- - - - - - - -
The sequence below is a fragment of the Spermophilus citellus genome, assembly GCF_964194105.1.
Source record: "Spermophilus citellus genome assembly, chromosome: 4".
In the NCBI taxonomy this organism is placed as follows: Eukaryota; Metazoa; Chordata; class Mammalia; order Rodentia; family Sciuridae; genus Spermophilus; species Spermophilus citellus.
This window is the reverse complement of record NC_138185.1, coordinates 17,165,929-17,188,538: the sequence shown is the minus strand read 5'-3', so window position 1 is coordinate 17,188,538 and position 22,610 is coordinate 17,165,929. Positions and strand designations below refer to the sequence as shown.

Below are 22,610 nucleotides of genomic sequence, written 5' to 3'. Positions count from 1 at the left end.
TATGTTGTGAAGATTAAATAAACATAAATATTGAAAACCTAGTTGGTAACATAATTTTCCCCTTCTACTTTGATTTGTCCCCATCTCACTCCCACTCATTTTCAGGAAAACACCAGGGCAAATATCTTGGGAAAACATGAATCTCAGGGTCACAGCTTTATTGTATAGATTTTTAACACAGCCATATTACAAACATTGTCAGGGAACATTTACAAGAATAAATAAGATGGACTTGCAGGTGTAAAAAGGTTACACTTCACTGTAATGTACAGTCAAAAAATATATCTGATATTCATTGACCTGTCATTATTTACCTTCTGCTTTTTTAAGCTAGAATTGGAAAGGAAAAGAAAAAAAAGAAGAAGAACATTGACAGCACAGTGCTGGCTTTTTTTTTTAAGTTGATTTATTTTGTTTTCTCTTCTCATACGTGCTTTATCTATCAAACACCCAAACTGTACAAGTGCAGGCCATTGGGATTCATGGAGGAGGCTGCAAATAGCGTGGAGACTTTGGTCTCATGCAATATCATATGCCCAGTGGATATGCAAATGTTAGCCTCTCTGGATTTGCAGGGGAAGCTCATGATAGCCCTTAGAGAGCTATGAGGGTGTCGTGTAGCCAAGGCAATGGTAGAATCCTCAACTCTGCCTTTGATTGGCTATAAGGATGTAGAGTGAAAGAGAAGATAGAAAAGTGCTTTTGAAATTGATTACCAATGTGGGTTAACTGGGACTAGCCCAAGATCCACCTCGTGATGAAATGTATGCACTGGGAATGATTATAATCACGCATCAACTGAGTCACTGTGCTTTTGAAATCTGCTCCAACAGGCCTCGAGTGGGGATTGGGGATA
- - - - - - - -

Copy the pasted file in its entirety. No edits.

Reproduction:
The sequence below is a fragment of the Spermophilus citellus genome, assembly GCF_964194105.1.
Source record: "Spermophilus citellus genome assembly, chromosome: 4".
In the NCBI taxonomy this organism is placed as follows: Eukaryota; Metazoa; Chordata; class Mammalia; order Rodentia; family Sciuridae; genus Spermophilus; species Spermophilus citellus.
This window is the reverse complement of record NC_138185.1, coordinates 17,165,929-17,188,538: the sequence shown is the minus strand read 5'-3', so window position 1 is coordinate 17,188,538 and position 22,610 is coordinate 17,165,929. Positions and strand designations below refer to the sequence as shown.

Below are 22,610 nucleotides of genomic sequence, written 5' to 3'. Positions count from 1 at the left end.
TATGTTGTGAAGATTAAATAAACATAAATATTGAAAACCTAGTTGGTAACATAATTTTCCCCTTCTACTTTGATTTGTCCCCATCTCACTCCCACTCATTTTCAGGAAAACACCAGGGCAAATATCTTGGGAAAACATGAATCTCAGGGTCACAGCTTTATTGTATAGATTTTTAACACAGCCATATTACAAACATTGTCAGGGAACATTTACAAGAATAAATAAGATGGACTTGCAGGTGTAAAAAGGTTACACTTCACTGTAATGTACAGTCAAAAAATATATCTGATATTCATTGACCTGTCATTATTTACCTTCTGCTTTTTTAAGCTAGAATTGGAAAGGAAAAGAAAAAAAAGAAGAAGAACATTGACAGCACAGTGCTGGCTTTTTTTTTTAAGTTGATTTATTTTGTTTTCTCTTCTCATACGTGCTTTATCTATCAAACACCCAAACTGTACAAGTGCAGGCCATTGGGATTCATGGAGGAGGCTGCAAATAGCGTGGAGACTTTGGTCTCATGCAATATCATATGCCCAGTGGATATGCAAATGTTAGCCTCTCTGGATTTGCAGGGGAAGCTCATGATAGCCCTTAGAGAGCTATGAGGGTGTCGTGTAGCCAAGGCAATGGTAGAATCCTCAACTCTGCCTTTGATTGGCTATAAGGATGTAGAGTGAAAGAGAAGATAGAAAAGTGCTTTTGAAATTGATTACCAATGTGGGTTAACTGGGACTAGCCCAAGATCCACCTCGTGATGAAATGTATGCACTGGGAATGATTATAATCACGCATCAACTGAGTCACTGTGCTTTTGAAATCTGCTCCAACAGGCCTCGAGTGGGGATTGGGGATA